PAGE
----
My name is Rhys, a first time dad blogging about my adventures and experiences of being a parent. [email protected]

RSPCA will continue to rescue animals during ‘firebreak’ lockdown

RSPCA Cymru recently reduced this swan in Powys earlier in the week. The teams have been non-stop during local lockdowns.

RSPCA rescuers in Wales will continue to respond to emergencies and cruelty calls during the upcoming ‘firebreak’ lockdown – which starts today (Friday 23 October) at 6pm. 

The animal welfare charity has reassured animal lovers they will still be dealing with emergency calls made to their helpline as usual in Wales despite the new restrictions. The RSPCA frontline rescuers – along with staff who work in animal centres/clinics – are classed as critical (key) workers.

However the new ‘firebreak’ lockdown restrictions will impact rehoming procedures at RSPCA animal centres in Newport, and Bryn-Y-Maen in Upper Colwyn Bay. These two centres will close to the public for the duration of the firebreak lockdown, but will continue to provide care for the animals based at the sites and take in animals from frontline rescuers. Following discussions with the Welsh Government, limited rehoming can still be undertaken through a virtual process; with pets delivered to new owners in a Covid-compliant manner by RSPCA staff.

Charity shops – which are run by RSPCA branches across Wales – will also be closed along with other non-essential retail. The new rules also state that vets can remain open but pet owners should only seek treatment for animals if it is urgent and cannot be deferred until after 9 November, when the ‘firebreak’ is scheduled to end. This will include RSPCA Merthyr Tydfil Veterinary Clinic – who will provide emergency-only treatment to clients.

People have been told they can leave home as often as they like to exercise during the ‘firebreak’ – but this must start and finish at home. For dog walkers, there will be no limits on the distance people can walk during this exercise.

Livestock and horse owners are allowed to tend to their animals but are being asked to limit their movement outside the home or farm. The RSPCA encourages horse owners to think about buddying up with other owners – further advice can be found on the Welsh Government website.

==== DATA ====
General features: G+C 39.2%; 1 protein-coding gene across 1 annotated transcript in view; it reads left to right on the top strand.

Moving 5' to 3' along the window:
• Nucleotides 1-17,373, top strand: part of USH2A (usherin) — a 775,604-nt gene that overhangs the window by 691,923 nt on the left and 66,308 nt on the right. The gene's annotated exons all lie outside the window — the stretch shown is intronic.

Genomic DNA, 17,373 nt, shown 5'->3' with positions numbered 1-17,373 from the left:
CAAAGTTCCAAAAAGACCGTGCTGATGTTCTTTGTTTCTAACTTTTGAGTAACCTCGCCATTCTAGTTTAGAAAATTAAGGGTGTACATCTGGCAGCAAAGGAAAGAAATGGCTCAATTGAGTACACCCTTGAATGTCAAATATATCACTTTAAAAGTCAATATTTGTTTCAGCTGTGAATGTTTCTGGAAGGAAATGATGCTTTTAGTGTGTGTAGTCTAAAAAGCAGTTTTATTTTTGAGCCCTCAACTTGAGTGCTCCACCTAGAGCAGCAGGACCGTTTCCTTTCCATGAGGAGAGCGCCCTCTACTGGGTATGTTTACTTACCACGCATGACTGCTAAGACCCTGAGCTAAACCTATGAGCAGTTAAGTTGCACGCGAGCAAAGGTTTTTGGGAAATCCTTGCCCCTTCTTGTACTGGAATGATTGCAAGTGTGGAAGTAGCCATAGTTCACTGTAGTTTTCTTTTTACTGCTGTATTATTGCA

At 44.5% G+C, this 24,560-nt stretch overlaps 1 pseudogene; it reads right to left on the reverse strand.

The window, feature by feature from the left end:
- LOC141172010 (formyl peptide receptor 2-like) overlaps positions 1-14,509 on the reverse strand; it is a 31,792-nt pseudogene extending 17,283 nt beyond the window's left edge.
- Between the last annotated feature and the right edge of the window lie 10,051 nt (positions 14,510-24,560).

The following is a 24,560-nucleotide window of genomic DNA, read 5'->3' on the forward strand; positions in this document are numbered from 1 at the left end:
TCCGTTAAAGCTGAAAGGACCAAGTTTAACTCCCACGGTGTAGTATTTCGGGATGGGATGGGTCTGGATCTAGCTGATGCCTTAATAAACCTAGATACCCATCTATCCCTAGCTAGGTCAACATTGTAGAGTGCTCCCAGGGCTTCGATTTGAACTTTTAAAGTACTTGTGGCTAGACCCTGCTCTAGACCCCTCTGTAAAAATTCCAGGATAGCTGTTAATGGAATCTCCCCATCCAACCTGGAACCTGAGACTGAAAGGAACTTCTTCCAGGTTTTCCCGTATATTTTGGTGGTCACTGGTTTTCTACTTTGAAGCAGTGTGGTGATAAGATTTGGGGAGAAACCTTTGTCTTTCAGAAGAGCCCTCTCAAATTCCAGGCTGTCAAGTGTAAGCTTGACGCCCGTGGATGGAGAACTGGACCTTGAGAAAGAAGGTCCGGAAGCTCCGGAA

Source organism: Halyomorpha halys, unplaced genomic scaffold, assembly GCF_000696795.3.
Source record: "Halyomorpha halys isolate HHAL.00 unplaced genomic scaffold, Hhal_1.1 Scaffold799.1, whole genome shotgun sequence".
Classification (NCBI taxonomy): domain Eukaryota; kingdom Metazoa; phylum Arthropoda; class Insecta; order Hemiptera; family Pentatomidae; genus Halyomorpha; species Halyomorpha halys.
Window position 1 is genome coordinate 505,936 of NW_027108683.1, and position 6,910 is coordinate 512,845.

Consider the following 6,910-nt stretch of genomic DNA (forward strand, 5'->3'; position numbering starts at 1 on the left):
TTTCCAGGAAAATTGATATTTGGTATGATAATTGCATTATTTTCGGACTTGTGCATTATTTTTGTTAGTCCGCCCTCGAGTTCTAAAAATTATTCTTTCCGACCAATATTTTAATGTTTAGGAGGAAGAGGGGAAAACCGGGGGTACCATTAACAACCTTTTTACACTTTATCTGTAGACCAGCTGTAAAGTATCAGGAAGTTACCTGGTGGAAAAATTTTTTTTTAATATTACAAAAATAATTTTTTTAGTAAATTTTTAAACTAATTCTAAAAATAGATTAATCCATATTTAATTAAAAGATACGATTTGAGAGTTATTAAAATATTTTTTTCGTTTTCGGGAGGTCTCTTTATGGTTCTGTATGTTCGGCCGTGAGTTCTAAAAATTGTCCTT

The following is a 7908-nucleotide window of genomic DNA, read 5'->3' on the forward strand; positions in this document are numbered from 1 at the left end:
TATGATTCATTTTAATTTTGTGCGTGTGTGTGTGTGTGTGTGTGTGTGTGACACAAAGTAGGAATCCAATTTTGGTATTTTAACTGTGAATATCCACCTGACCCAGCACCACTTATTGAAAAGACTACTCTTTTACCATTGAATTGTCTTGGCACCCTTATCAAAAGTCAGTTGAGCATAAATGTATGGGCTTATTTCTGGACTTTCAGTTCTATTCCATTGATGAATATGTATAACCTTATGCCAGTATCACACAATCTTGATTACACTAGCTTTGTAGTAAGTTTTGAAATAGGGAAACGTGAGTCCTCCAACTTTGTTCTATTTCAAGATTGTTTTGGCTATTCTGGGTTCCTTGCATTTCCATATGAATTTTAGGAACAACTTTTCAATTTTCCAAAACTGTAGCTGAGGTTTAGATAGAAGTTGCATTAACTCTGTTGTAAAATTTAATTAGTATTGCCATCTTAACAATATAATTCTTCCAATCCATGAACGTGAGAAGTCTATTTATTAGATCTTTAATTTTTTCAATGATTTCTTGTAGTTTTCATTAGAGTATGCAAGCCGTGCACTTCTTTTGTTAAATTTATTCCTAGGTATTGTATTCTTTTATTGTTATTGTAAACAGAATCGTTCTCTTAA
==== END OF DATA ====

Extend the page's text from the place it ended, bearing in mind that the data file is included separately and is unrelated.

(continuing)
Chief executive, Chris Sherwood, said: “As we approach this ‘firebreak’ lockdown in Wales we want to reassure everyone that our dedicated team of frontline staff will continue to provide care for the most vulnerable animals in Wales and respond to calls to our cruelty line.

“Animal cruelty does not stop for Covid-19, and neither will we. However, we all have an important part to play in stopping the spread of this virus – so our animal centres at Bryn-Y-Maen and Newport will need to close during this firebreak lockdown.

“We appreciate this is another unsettling time for animal owners and urge everyone to seek the advice and guidance ahead of these upcoming two weeks.

“I’d also urge anyone struggling with their pet to ask for help. Animals have been there to help us through the crisis – please don’t abandon them now.”

Following the new restrictions RSPCA Cymru is urging local authorities to explore relaxing locally-imposed restrictions on where dogs can be walked. Many Councils have previously introduced Public Spaces Protection Orders (PSPOs) to stop dogs being walked in certain areas – including on local sports pitches. However, if these measures were temporarily relaxed they would help stop unnecessary travel and to keep dog walkers exercising within their immediate communities.

RSPCA dog welfare expert Dr Samantha Gaines added: “During the previous lockdown, we received lots of queries from concerned dog walkers.

“Many local authorities have introduced Public Spaces Protection Orders that stop dogs being walked in certain areas – including some sports pitches and fields. This has created issues around the availability of dog walking spots near to some people’s homes – meaning many must travel for suitable dog walking spots.

“As Wales enters another national lockdown, we again urge local authorities – if appropriate and safe to do so – to consider relaxing PSPOs to ensure people have adequate local space to walk their dogs. This will help keep people close to home and avoid unnecessary journeys being made in Wales during the firebreak.”